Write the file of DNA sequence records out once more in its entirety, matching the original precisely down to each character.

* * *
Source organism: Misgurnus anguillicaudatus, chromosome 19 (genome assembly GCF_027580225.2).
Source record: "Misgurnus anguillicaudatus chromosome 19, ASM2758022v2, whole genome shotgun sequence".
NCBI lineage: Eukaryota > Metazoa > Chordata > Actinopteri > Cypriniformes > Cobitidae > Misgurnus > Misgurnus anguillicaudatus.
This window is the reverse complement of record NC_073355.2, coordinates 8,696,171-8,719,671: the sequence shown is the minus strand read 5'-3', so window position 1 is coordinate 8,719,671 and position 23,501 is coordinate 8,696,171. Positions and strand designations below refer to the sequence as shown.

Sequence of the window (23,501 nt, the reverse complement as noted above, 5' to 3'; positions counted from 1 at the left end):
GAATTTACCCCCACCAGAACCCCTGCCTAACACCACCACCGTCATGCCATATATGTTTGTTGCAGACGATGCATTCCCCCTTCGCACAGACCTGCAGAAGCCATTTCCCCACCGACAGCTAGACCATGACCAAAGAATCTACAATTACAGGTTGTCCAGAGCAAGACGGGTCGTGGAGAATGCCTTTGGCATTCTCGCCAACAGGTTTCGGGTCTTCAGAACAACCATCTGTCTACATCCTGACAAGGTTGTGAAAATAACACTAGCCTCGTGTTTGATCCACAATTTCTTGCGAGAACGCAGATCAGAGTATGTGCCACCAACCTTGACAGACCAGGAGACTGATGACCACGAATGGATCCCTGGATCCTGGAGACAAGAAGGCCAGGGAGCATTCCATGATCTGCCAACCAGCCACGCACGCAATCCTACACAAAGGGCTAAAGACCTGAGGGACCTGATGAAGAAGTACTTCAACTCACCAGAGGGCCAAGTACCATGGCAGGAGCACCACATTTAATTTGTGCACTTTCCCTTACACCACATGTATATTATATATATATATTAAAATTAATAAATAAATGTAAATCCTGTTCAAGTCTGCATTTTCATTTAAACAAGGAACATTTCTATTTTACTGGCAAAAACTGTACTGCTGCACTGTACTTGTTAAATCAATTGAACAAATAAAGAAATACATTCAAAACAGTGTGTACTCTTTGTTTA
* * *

Source organism: Misgurnus anguillicaudatus, chromosome 19 (genome assembly GCF_027580225.2).
Source record: "Misgurnus anguillicaudatus chromosome 19, ASM2758022v2, whole genome shotgun sequence".
NCBI lineage: Eukaryota > Metazoa > Chordata > Actinopteri > Cypriniformes > Cobitidae > Misgurnus > Misgurnus anguillicaudatus.
This window is the reverse complement of record NC_073355.2, coordinates 8,696,171-8,719,671: the sequence shown is the minus strand read 5'-3', so window position 1 is coordinate 8,719,671 and position 23,501 is coordinate 8,696,171. Positions and strand designations below refer to the sequence as shown.

Sequence of the window (23,501 nt, the reverse complement as noted above, 5' to 3'; positions counted from 1 at the left end):
GAATTTACCCCCACCAGAACCCCTGCCTAACACCACCACCGTCATGCCATATATGTTTGTTGCAGACGATGCATTCCCCCTTCGCACAGACCTGCAGAAGCCATTTCCCCACCGACAGCTAGACCATGACCAAAGAATCTACAATTACAGGTTGTCCAGAGCAAGACGGGTCGTGGAGAATGCCTTTGGCATTCTCGCCAACAGGTTTCGGGTCTTCAGAACAACCATCTGTCTACATCCTGACAAGGTTGTGAAAATAACACTAGCCTCGTGTTTGATCCACAATTTCTTGCGAGAACGCAGATCAGAGTATGTGCCACCAACCTTGACAGACCAGGAGACTGATGACCACGAATGGATCCCTGGATCCTGGAGACAAGAAGGCCAGGGAGCATTCCATGATCTGCCAACCAGCCACGCACGCAATCCTACACAAAGGGCTAAAGACCTGAGGGACCTGATGAAGAAGTACTTCAACTCACCAGAGGGCCAAGTACCATGGCAGGAGCACCACATTTAATTTGTGCACTTTCCCTTACACCACATGTATATTATATATATATATTAAAATTAATAAATAAATGTAAATCCTGTTCAAGTCTGCATTTTCATTTAAACAAGGAACATTTCTATTTTACTGGCAAAAACTGTACTGCTGCACTGTACTTGTTAAATCAATTGAACAAATAAAGAAATACATTCAAAACAGTGTGTACTCTTTGTTTA